‘Clean up' politics: Recycle campaign signs

Tre Bishop by a collection bin
Tre Bishop has collected about 10,000 signs each year, for the past four years. Photo by Travis Gauthier
  • The Problem: Louisiana elections have generated millions of unrecyclable signs
  • The Fix: Bring used signs to a designated collection point, where they will be hauled to the nearest recycling center in Alabama—free of charge.
  • The Impact: 40,000 recycled signs
  • The Takeaway: Tre’ Bishop, 14, spearheaded a political sign recycling movement in 2019 and has successfully run a bill through the Louisiana legislature to garner support for a statewide expansion.

Political signs propagate like wildflowers every election season, their wiry legs sprouting up from roadside medians and front lawns. The corrugated plastic placards are weatherproof, attention grabbing and easy to assemble. They’re also impossible to recycle in the state of Louisiana.

Tre’ Bishop, a high school freshman and son of Rep. Stuart Bishop (R-Lafayette), made headlines in 2019 when—as a sixth grader—he launched his own political sign recycling campaign. Now, fresh from successfully running a bill through both houses, Bishop has met with Gov. John Bel Edwards to petition for resources to expand his program statewide.

He has a pretty compelling argument. Writes Bishop: “According to the Secretary of State, in the last 10 years, we have had 61 elections with 28,922 candidates. Let’s say each of those candidates put out 100 signs. With no political sign recycling program in the state, that is over 2 million signs in our landfills.”

Bishop says his pilot program in the Lafayette area has collected about 10,000 signs each year, for the past four years. And they’re not all political. “The bin was filled with yard signs from every business, from roofing to real estate, to guitar lessons,” he explains.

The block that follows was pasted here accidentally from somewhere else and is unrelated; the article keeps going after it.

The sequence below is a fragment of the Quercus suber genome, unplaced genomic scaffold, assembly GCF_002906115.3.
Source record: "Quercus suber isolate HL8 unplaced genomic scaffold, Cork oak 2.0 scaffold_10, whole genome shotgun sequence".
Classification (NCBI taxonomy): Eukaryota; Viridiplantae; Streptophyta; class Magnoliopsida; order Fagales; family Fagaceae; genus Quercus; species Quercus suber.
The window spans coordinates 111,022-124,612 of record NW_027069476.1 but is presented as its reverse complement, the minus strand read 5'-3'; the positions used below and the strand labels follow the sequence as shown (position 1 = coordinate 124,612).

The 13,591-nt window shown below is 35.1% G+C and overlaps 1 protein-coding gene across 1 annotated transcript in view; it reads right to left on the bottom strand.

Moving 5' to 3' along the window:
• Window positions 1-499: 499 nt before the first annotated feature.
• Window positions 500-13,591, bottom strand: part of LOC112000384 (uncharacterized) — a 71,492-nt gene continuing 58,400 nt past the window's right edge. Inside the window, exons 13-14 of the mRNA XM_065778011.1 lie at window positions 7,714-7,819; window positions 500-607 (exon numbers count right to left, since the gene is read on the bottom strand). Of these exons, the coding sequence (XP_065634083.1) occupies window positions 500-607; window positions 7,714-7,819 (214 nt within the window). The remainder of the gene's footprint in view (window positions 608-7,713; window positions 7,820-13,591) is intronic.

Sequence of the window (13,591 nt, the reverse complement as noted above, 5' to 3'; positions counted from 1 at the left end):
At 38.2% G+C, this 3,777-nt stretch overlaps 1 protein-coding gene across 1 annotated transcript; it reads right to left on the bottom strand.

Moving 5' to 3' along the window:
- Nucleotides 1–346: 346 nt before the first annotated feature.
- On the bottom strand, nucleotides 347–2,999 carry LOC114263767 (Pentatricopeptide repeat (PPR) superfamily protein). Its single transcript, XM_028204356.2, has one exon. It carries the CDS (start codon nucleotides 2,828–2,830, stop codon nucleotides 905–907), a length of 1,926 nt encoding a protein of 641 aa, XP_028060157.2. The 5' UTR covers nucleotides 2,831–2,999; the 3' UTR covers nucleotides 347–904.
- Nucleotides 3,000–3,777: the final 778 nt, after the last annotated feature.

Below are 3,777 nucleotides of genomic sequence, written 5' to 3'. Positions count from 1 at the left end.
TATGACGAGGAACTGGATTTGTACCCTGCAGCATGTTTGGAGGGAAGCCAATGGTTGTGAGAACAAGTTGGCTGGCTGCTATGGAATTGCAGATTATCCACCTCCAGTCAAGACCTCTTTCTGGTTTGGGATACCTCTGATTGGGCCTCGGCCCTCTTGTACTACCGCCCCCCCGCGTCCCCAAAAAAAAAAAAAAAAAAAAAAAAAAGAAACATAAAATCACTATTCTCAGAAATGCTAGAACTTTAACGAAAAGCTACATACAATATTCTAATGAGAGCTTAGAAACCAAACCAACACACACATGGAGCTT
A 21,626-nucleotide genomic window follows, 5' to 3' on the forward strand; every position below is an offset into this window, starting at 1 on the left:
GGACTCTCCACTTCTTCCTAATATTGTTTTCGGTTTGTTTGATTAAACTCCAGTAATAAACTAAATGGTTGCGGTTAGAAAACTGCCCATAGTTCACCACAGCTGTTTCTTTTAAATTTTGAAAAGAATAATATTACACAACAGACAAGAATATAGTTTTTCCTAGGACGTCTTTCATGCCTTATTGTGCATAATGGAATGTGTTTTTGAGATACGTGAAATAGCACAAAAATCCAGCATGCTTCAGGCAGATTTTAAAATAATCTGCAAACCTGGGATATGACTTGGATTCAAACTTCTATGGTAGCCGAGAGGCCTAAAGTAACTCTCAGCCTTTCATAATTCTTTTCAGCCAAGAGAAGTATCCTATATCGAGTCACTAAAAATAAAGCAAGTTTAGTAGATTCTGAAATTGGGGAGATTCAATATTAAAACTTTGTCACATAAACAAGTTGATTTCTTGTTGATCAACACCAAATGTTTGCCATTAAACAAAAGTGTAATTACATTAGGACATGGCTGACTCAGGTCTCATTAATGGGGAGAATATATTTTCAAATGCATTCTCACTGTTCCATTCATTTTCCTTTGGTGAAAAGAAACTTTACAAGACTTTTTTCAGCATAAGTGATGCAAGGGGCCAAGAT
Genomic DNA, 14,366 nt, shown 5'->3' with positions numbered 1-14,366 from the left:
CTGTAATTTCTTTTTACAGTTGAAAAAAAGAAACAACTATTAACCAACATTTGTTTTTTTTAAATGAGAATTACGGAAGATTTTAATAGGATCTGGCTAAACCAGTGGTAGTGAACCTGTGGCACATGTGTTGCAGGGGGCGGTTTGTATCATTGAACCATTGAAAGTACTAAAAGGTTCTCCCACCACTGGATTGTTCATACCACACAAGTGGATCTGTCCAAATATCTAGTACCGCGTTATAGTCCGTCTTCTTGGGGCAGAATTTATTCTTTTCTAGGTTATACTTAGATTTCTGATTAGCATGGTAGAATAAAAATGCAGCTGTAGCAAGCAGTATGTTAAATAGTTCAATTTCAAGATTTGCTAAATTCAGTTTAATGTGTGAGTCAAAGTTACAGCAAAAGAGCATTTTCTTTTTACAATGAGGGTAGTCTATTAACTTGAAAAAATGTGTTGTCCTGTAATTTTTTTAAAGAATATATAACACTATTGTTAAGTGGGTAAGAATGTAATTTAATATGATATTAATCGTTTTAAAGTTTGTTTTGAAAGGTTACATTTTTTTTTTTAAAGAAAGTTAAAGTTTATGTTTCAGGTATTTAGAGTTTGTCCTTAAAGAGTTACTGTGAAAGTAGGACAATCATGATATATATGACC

His process has streamlined over time, primarily through a partnership with KW Plastics, a large-scale plastics recycling company and supplier based in Alabama. Bishop says KW transports the signs from his Lafayette-area collection bins to its headquarters free of charge. The real challenge, according to Bishop, is getting the used signs from the ground to his bins.

Don’t worry, he has a plan for that, too. As a member of the Ascension Episcopal School Beta Club, Bishop has established a network with other clubs across the state of Louisiana. He says members are well positioned to volunteer and help collect signs after each state and local election. His bill (HCR70) boasts the support of the lieutenant governor, secretary of state, and nonprofit organizations, Keep Louisiana Beautiful and Parish Proud.

Bishop says his meeting with Edwards went well, but he’s still waiting on next steps from the governor. In the meantime, he’s working with his grandfather to engineer a more scalable and efficient collection bin. He has also partnered with Wreaths Across America to reuse the signs’ metal stakes, which can’t be recycled with the plastic.

Ahead of November’s election, Bishop encourages everyone, especially candidates, to drop off their used signs at one of his three collection points. Without taking this extra step, he says, the signs can take about 20 years to decompose in a local landfill.

“All we want to do is make the state better,” says Bishop, earnestly. “Just the smallest step to take a chance and help your community in some way—it’s a big deal for the future.”

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